Bear in mind that these caterpillars are cute to look at but not to touch. Direct contact with hair, body, and cocoons of the caterpillars can cause irritations on the skin. That can develop rashes; however, it is nothing dangerous but just be careful when you see them.
Habitat: Eastern North America, Canada, Central America, Northern South America
Looking as if wearing a cool great shirt, Saddleback Caterpillar is super adorable to see. The middle part of the body is green, and the ends are brown and spiny along with a white-ringed brown dot in the center. Also, the caterpillar has a fleshy horn on either end. Just so you know, the body of the caterpillar bears urticating hair that contains irritating venom.
Contacting with the hair will result in painful and swollen rashes and sometimes nausea. Remember to remove the hair immediately to avoid the venom from spreading. Not just the caterpillar itself that is venomous, its hair and cocoon are also the same.
7Spicebush Swallowtail Caterpillar
Habitat: Florida Peninsula, Eastern US, Western Ontario
Spicebush Swallowtail Caterpillar is the unique caterpillar that has two large eye-like shapes on top of its head. That is part of the defense mechanism that keeps the prey like birds away from them. Most caterpillars are large in size, and they usually stay on the leaves till they turn into butterflies. Unlike some of our venomous caterpillars, this one is safe to touch and pet.
Habitat: Deciduous Woodlands, East of the Rocky Mountains
Squeaking Caterpillar aka Squeaky Walnut makes a funny sound when it senses danger. Usually, the sound from this caterpillar type is like the mimicking the cries of smaller birds, squirrels, and mice. When there are large predators nearby, the caterpillar makes the sound to make those predators flee. They also make the sound even when gently touched by our fingers, and that is somehow adorable. These caterpillars are so cute, and the sound they make is also nice as well.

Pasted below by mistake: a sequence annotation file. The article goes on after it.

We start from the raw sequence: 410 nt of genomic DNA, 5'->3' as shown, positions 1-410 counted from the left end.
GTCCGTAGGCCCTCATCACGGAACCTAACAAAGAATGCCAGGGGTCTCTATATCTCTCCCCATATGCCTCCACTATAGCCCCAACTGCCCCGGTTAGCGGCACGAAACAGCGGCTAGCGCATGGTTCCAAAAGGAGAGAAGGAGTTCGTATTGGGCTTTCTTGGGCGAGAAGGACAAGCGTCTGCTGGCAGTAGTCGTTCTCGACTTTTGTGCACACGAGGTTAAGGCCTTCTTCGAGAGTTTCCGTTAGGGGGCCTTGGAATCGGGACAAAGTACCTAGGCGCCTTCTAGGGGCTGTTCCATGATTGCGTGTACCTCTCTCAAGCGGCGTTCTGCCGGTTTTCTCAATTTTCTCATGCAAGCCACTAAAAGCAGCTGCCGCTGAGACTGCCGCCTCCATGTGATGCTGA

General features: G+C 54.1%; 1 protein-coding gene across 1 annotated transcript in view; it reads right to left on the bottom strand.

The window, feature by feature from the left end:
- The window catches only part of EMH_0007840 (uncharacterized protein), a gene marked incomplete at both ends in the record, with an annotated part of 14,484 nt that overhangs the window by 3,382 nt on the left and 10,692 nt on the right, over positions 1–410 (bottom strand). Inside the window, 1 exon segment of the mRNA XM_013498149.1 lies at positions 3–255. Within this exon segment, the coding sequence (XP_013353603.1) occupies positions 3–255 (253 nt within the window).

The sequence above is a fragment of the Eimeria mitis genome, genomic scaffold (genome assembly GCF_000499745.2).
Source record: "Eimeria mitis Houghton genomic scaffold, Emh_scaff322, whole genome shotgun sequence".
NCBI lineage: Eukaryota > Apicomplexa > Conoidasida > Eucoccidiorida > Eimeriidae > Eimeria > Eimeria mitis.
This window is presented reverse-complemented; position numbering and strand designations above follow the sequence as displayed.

9The Paddle Caterpillar
Habitat: Manitoba, Georgia, Texas, Mississippi, California, and West-Columbia Coast
It is not impressive to look at this caterpillar from above because the beauty lies in the front view. The Paddle Caterpillar has these tiny antennas that look like paddles alongside its body. Most of them are dark in color, and there is a large colorful sphere shape from the head to the end. Cute and adorable, The Paddle Caterpillar is totally one of a kind.
Habitat: United States, Southern Canada
Goes by many names, Woolly Caterpillar, Isabella Tiger Moth, or Wollybear, this caterpillar is one cute scary kind. There are 8 types of them, and each of them is born with bristly and dense hair on their entire bodies. The caterpillar does not inject venom, and they are also not urticant since they don’t cause irritation, injury, inflammation, or swelling. However, it is better not to touch them because their sharp and spiny hairs may cause dermatitis in some people.
When disturbed, this type of caterpillar will defend itself by rolling up into balls and remaining motionless. After a while, they will quickly crawl away from the scene. The cool part is that there is a folklore that lies in Canadian and U.S’ beliefs related to the caterpillar.
They said that the amount of brown and black hair on the larva indicates the severity of the coming winter. If the brown band is wide, winter will be mild. If the brown band is narrow, that means the winter will be severe. The choice is all yours whether or not to believe this.